A small, double-sided sheet, the circular is a masterpiece of succinct policymaking and possibly the most important single piece of paper (or vellum) in terms of shaping the country since the Magna Carta, also enjoying a major anniversary this year. Within months of its publication, Green Belts were being established by local authorities around the country, and by 1964 the leading planner (and future CPRE President) Colin Buchanan warned against eroding “by a single acre the one planning concept which above all others has established itself in the public understanding and which, in the case of London, may yet prove to be the wisest intuitive planning measure ever devised” .
In introducing the 1955 Circular, the Housing Minister Duncan Sandys had showed great courage in his conviction that “we have a clear duty to do all we can to prevent the further unrestricted sprawl of the great cities”. He also showed great foresight in realising Green Belts were necessary “for the well-being of our people and for the further preservation of the countryside”; recent evaluations of the effectiveness of Green Belt have proved him right in both cases. Looking back on the impact of Green Belts in 2014, Ray Mears hailed their creation as “one of the most successful acts in the history of British conservation,” noting that their protection had seen previously endangered landscapes “maturing into internationally important habitats”.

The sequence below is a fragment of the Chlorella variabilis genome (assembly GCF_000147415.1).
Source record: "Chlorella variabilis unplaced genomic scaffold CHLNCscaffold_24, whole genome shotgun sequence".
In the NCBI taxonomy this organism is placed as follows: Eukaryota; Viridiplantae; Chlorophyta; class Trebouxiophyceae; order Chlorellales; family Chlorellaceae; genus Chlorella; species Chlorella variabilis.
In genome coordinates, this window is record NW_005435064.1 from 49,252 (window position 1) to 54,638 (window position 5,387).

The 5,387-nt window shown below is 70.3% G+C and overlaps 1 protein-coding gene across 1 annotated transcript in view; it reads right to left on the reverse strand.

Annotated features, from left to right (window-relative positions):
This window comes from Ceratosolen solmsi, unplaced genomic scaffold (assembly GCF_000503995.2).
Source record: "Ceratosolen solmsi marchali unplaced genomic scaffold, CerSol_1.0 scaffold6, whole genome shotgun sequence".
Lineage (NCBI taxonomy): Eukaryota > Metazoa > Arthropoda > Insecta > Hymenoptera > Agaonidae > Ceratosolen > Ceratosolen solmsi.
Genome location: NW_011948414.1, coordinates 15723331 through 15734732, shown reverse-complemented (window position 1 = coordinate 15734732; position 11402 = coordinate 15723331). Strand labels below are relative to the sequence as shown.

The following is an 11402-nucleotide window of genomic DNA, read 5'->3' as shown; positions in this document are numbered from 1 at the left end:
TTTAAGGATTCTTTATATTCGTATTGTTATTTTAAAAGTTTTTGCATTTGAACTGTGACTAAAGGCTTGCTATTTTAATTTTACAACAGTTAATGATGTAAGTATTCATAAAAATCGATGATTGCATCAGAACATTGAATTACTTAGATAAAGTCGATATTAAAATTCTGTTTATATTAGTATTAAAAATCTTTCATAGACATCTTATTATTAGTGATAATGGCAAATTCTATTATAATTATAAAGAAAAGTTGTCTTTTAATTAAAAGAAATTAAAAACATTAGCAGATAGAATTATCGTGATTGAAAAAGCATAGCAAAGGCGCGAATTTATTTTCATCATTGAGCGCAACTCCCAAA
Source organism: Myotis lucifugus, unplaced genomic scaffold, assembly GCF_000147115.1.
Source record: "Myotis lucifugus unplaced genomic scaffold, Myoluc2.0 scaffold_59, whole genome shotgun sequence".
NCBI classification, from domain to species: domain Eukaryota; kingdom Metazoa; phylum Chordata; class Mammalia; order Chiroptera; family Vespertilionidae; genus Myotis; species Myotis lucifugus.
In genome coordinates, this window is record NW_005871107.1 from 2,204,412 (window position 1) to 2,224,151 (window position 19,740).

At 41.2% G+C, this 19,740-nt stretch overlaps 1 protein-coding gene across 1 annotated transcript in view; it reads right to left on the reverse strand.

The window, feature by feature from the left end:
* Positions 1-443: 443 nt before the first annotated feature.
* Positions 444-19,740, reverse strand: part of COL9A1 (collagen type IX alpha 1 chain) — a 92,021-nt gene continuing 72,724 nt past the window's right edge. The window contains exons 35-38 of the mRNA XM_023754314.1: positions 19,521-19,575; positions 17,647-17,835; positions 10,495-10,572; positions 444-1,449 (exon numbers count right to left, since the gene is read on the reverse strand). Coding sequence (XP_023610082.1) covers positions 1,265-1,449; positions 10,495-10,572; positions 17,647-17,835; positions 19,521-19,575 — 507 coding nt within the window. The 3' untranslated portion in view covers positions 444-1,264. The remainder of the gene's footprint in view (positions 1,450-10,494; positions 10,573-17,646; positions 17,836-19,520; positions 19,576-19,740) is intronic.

At a time when so many column inches and hours of air time are given to people who want to build on it, it is encouraging that public support for the Green Belt remains so strong. While CPRE’s recent poll revealed there is work to be done in promoting greater understanding of the benefits of Green Belt, the willingness of 30 leading public figures to sign a letter of support for CPRE’s Our Green Belt campaign suggests that there are plenty of advocates ready to make the case. One signatory, the naturalist Chris Packham, warned that “the need for a buffer of natural landscape” around our cities “has never been more critical - not only as an essential refuge for wildlife…but for us all to be able to access for the benefit of our health and wellbeing”.
The Green Belt is a concept that can adapt to the needs of the modern world. If Green Belts didn’t already exist, we would need to invent them just to help tackle the impact of climate change through their natural ability to defend against flooding and absorb carbon. And with one of the key social problems of the age being the shortage of affordable housing, strong protection for Green Belts will focus energy and investment on unlocking the brownfield land that can provide over a million such homes across urban England, close to jobs, services and public transport.
We must resist the temptation to give up on an idea that has served us so well in the past; one that future generations will thank us for defending, just as we salute the actions of Duncan Sandys 60 years ago. In the words of Chris Packham, “the Green Belt acts as a ring for life, to lose it would be an act of dangerous short-termism”.
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Share your memories, photos and why Green Belt is important to you on the Our Green Belt website